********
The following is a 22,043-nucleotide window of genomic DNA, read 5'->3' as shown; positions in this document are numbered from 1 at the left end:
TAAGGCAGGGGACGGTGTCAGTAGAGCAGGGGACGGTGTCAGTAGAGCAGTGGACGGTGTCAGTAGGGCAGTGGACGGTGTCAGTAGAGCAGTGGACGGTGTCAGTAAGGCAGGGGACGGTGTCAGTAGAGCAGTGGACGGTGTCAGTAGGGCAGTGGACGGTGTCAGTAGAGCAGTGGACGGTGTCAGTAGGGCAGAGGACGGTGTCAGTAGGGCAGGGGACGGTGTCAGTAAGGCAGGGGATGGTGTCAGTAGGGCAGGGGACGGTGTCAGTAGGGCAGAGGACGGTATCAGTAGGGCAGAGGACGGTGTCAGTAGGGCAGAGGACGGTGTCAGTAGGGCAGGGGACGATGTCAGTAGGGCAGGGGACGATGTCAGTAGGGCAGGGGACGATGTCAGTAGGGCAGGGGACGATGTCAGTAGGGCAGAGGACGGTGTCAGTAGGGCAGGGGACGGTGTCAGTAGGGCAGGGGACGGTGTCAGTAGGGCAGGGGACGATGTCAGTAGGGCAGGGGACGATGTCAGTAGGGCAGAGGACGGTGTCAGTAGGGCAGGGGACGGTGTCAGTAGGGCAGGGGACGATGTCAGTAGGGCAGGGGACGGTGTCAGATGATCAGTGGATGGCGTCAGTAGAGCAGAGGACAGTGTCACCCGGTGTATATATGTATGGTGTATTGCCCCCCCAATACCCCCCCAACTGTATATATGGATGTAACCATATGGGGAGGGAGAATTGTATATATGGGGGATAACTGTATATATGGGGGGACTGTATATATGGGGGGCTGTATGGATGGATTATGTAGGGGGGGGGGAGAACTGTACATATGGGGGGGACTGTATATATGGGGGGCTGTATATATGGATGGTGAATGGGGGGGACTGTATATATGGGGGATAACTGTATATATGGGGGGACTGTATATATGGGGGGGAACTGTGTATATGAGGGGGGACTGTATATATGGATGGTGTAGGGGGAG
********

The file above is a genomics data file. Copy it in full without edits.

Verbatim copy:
The following is a 22,043-nucleotide window of genomic DNA, read 5'->3' as shown; positions in this document are numbered from 1 at the left end:
TAAGGCAGGGGACGGTGTCAGTAGAGCAGGGGACGGTGTCAGTAGAGCAGTGGACGGTGTCAGTAGGGCAGTGGACGGTGTCAGTAGAGCAGTGGACGGTGTCAGTAAGGCAGGGGACGGTGTCAGTAGAGCAGTGGACGGTGTCAGTAGGGCAGTGGACGGTGTCAGTAGAGCAGTGGACGGTGTCAGTAGGGCAGAGGACGGTGTCAGTAGGGCAGGGGACGGTGTCAGTAAGGCAGGGGATGGTGTCAGTAGGGCAGGGGACGGTGTCAGTAGGGCAGAGGACGGTATCAGTAGGGCAGAGGACGGTGTCAGTAGGGCAGAGGACGGTGTCAGTAGGGCAGGGGACGATGTCAGTAGGGCAGGGGACGATGTCAGTAGGGCAGGGGACGATGTCAGTAGGGCAGGGGACGATGTCAGTAGGGCAGAGGACGGTGTCAGTAGGGCAGGGGACGGTGTCAGTAGGGCAGGGGACGGTGTCAGTAGGGCAGGGGACGATGTCAGTAGGGCAGGGGACGATGTCAGTAGGGCAGAGGACGGTGTCAGTAGGGCAGGGGACGGTGTCAGTAGGGCAGGGGACGATGTCAGTAGGGCAGGGGACGGTGTCAGATGATCAGTGGATGGCGTCAGTAGAGCAGAGGACAGTGTCACCCGGTGTATATATGTATGGTGTATTGCCCCCCCAATACCCCCCCAACTGTATATATGGATGTAACCATATGGGGAGGGAGAATTGTATATATGGGGGATAACTGTATATATGGGGGGACTGTATATATGGGGGGCTGTATGGATGGATTATGTAGGGGGGGGGGAGAACTGTACATATGGGGGGGACTGTATATATGGGGGGCTGTATATATGGATGGTGAATGGGGGGGACTGTATATATGGGGGATAACTGTATATATGGGGGGACTGTATATATGGGGGGGAACTGTGTATATGAGGGGGGACTGTATATATGGATGGTGTAGGGGGAG